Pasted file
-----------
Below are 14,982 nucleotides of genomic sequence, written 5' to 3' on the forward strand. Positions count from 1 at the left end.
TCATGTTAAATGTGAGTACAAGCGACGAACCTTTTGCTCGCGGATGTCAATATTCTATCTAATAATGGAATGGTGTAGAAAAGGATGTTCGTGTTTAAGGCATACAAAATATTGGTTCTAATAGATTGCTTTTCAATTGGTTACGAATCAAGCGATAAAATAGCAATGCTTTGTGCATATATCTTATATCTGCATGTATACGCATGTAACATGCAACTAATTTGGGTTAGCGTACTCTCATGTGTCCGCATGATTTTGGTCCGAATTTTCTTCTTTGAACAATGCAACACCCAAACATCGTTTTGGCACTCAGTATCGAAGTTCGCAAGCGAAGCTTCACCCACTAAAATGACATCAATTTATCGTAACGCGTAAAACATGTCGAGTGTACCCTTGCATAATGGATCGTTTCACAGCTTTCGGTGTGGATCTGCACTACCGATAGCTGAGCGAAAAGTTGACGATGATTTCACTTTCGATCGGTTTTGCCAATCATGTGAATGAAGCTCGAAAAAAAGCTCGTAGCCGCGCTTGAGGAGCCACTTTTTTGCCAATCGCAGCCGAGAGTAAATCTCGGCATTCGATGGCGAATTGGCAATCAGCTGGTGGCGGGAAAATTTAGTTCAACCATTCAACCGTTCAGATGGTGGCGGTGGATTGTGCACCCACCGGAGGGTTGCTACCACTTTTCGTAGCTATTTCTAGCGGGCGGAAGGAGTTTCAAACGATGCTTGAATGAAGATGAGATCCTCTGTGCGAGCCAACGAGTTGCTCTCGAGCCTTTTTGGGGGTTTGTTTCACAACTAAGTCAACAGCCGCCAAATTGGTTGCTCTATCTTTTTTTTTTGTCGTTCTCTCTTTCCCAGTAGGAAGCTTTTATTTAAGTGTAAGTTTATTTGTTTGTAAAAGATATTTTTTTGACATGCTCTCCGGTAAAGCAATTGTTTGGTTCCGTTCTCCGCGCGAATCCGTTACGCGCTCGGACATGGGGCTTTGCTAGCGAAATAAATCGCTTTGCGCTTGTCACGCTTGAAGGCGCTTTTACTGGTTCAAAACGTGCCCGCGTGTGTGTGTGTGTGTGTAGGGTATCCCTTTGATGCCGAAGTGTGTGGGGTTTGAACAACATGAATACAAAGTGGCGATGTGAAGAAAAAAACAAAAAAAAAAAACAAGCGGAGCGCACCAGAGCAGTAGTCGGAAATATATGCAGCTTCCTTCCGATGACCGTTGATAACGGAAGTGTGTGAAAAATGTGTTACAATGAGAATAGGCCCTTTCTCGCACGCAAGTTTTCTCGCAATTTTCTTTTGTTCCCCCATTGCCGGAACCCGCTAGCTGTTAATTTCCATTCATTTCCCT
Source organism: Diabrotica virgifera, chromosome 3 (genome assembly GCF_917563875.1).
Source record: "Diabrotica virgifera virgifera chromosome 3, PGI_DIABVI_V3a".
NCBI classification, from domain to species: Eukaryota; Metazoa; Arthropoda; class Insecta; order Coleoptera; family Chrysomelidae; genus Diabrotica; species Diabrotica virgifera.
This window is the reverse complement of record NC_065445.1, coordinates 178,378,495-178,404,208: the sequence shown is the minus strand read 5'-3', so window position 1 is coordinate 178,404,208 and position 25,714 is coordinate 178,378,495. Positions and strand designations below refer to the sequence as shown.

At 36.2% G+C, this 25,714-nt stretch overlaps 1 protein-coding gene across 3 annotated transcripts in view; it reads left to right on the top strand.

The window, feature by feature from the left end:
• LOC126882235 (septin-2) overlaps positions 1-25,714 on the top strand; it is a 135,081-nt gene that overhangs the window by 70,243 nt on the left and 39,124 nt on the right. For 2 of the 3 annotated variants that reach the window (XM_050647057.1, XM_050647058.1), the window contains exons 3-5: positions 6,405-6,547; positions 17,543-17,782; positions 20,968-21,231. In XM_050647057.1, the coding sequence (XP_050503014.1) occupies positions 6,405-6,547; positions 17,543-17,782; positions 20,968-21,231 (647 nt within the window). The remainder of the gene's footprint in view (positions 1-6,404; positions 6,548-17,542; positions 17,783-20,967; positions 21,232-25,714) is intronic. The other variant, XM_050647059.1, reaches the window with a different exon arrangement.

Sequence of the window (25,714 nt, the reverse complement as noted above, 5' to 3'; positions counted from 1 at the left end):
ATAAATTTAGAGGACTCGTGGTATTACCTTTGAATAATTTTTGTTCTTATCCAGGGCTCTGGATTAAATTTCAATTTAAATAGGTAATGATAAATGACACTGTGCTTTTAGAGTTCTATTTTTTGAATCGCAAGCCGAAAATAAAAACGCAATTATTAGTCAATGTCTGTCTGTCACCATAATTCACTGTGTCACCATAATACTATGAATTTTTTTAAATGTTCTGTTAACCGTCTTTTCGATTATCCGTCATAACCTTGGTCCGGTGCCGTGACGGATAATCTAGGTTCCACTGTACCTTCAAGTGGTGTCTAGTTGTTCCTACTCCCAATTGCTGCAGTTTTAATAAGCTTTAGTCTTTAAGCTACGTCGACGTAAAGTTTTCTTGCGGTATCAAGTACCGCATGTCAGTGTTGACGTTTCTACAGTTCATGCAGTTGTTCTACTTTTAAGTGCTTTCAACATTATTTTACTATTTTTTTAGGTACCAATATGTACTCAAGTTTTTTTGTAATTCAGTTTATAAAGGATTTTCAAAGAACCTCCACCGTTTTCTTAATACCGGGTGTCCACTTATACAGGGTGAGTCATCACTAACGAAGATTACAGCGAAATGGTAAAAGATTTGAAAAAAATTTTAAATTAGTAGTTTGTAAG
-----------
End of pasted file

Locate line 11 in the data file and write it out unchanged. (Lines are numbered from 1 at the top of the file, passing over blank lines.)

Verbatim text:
ATAAATTTAGAGGACTCGTGGTATTACCTTTGAATAATTTTTGTTCTTATCCAGGGCTCTGGATTAAATTTCAATTTAAATAGGTAATGATAAATGACACTGTGCTTTTAGAGTTCTATTTTTTGAATCGCAAGCCGAAAATAAAAACGCAATTATTAGTCAATGTCTGTCTGTCACCATAATTCACTGTGTCACCATAATACTATGAATTTTTTTAAATGTTCTGTTAACCGTCTTTTCGATTATCCGTCATAACCTTGGTCCGGTGCCGTGACGGATAATCTAGGTTCCACTGTACCTTCAAGTGGTGTCTAGTTGTTCCTACTCCCAATTGCTGCAGTTTTAATAAGCTTTAGTCTTTAAGCTACGTCGACGTAAAGTTTTCTTGCGGTATCAAGTACCGCATGTCAGTGTTGACGTTTCTACAGTTCATGCAGTTGTTCTACTTTTAAGTGCTTTCAACATTATTTTACTATTTTTTTAGGTACCAATATGTACTCAAGTTTTTTTGTAATTCAGTTTATAAAGGATTTTCAAAGAACCTCCACCGTTTTCTTAATACCGGGTGTCCACTTATACAGGGTGAGTCATCACTAACGAAGATTACAGCGAAATGGTAAAAGATTTGAAAAAAATTTTAAATTAGTAGTTTGTAAG